Look at these front-page stories from major daily papers just this week: “Trump’s priorities guide GOP virus bill.” “In Oklahoma, jobless lines of 2020 look like the 1930s.” “Bad poll numbers push Trump back to daily virus briefings.” “Federal agents readied for cities led by Democratic mayors.” “They depended on their parents for everything. Then the virus took them both.” And so on. You get the picture.
A national distraction is desperately needed. It probably won’t be sports. But it can also no longer be politics, because politics has morphed from something often amusing in its craven hypocrisy to a vicious, toxic struggle that poisons many essential elements of people’s daily lives.
Furthermore it can no longer be travel, because popular destinations like The Bahamas, Canada and Western and Central Europe aren’t interested in welcoming American tourist dollars if they come with the coronavirus attached to them.
Even domestic travel is scary, as stories proliferate about airliners where spacing is ignored and sanitation measures seem inadequate. And if you and your family hit the road for a summer vacation, how can you rely on the cleanliness and safety of a hotel room or restaurant?
In spite of it all, America still appears to be a hopeful country. There remains an abiding faith in the nation’s ingenuity and science and ability to find a public health answer to COVID-19. But public opinion polls reveal a clear recognition that the country is beset by economic, societal and infrastructure issues that need to be addressed by President Trump in a second term or President Biden in a first term. November’s election is likely to turn on which option voters trust as more likely to lead the US to satisfactory solutions.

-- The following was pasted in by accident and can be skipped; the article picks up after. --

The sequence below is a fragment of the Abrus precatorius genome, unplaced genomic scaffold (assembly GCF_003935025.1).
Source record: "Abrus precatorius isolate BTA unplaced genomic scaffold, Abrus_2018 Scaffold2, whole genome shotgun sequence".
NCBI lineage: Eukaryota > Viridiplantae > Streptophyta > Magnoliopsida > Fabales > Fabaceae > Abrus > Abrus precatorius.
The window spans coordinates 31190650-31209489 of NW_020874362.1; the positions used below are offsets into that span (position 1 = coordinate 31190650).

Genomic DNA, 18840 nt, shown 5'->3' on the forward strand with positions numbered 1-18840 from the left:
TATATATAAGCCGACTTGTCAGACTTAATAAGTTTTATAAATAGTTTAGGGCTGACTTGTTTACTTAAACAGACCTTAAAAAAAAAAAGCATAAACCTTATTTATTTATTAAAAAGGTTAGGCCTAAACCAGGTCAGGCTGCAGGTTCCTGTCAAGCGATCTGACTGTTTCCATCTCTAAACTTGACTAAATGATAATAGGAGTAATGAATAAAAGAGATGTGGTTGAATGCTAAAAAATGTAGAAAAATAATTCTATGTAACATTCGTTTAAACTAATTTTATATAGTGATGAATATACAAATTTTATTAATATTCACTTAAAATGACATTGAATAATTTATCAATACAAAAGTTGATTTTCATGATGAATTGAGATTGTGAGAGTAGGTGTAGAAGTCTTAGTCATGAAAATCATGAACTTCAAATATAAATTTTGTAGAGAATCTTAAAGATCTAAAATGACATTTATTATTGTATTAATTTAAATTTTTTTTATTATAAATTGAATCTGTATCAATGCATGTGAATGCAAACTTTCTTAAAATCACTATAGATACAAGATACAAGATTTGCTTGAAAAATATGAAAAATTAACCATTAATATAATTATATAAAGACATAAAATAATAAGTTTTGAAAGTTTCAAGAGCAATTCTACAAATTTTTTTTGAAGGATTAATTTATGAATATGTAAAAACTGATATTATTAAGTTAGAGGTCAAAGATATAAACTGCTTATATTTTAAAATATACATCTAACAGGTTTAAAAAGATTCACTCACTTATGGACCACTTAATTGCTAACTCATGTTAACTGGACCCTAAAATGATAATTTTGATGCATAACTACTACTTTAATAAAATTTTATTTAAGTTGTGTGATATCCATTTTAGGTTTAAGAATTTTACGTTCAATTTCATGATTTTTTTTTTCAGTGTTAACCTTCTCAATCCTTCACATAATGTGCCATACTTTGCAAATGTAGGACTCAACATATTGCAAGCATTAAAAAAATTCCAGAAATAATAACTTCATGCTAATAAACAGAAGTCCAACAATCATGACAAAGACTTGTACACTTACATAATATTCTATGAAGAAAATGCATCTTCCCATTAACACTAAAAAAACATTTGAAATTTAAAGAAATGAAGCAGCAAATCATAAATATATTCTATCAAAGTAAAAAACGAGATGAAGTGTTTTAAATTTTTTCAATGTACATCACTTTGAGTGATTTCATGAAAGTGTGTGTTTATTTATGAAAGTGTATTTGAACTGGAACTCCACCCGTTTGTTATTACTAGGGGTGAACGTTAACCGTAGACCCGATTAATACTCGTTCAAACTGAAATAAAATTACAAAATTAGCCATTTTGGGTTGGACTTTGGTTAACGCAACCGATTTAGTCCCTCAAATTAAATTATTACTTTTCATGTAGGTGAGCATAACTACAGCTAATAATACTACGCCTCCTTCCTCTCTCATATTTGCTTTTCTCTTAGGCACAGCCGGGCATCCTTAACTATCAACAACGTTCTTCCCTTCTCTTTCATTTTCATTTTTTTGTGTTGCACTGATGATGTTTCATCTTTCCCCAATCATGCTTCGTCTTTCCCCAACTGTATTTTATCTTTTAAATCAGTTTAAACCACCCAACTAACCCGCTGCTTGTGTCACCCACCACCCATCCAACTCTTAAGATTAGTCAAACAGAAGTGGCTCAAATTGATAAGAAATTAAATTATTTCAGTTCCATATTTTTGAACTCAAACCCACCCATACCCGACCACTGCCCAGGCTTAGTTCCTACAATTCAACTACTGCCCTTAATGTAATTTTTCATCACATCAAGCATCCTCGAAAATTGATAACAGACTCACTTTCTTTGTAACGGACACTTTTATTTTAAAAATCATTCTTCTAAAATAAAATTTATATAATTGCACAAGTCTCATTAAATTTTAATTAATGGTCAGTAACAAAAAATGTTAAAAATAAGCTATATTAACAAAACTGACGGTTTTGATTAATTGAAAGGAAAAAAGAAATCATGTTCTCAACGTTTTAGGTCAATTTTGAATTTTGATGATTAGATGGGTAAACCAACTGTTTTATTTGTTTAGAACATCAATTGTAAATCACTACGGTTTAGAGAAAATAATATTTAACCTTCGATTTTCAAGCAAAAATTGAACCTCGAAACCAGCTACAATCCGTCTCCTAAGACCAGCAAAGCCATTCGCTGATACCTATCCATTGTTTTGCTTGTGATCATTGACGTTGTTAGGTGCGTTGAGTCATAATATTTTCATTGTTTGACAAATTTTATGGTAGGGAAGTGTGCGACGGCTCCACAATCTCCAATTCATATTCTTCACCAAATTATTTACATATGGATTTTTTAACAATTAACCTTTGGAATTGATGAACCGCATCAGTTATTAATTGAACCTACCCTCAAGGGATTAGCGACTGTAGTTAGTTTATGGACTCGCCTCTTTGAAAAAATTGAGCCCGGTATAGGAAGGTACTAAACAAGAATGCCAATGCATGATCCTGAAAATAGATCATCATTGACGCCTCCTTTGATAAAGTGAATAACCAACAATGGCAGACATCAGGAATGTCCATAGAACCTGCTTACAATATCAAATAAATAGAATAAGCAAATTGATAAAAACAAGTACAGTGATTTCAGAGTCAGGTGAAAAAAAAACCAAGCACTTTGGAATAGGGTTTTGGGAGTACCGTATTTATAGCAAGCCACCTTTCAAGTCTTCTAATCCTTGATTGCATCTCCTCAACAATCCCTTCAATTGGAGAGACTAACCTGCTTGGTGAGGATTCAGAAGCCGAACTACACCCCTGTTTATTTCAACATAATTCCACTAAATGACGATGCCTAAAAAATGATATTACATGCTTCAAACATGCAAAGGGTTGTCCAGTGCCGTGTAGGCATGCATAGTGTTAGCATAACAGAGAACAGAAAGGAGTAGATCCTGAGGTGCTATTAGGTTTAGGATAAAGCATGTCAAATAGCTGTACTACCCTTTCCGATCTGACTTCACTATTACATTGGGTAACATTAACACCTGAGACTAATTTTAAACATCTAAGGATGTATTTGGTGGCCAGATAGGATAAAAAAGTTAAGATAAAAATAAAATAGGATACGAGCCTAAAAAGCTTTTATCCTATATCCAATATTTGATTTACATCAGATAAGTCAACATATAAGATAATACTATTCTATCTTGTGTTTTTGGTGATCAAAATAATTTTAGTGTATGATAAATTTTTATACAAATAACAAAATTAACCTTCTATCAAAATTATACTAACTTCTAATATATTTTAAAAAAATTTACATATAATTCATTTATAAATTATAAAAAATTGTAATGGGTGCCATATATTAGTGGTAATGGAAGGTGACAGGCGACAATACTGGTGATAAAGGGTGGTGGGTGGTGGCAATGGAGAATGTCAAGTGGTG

Time someone picked up baton
Sometimes it seems like events conspire to make a previously unthinkable result appear to be inevitable. The death last week of American civil rights icon John Lewis might help nudge Joe Biden to select a black woman as his running mate. Other black leaders, in and out of Congress, have also passed earlier this year, perhaps in some ways setting a subtle context for the outrage that followed the death of George Floyd in Minneapolis at the end of May.
There is a growing sense that the civil rights torch is available to be passed from the many who have gone before to someone new. Maybe that someone will be the next American vice president.
Lewis, who represented a strongly Democratic Georgia congressional district for 33 years, was known as much for his determined pacifism as for the fame he earned marching over 50 years ago with colleagues like Dr Martin Luther King Jr.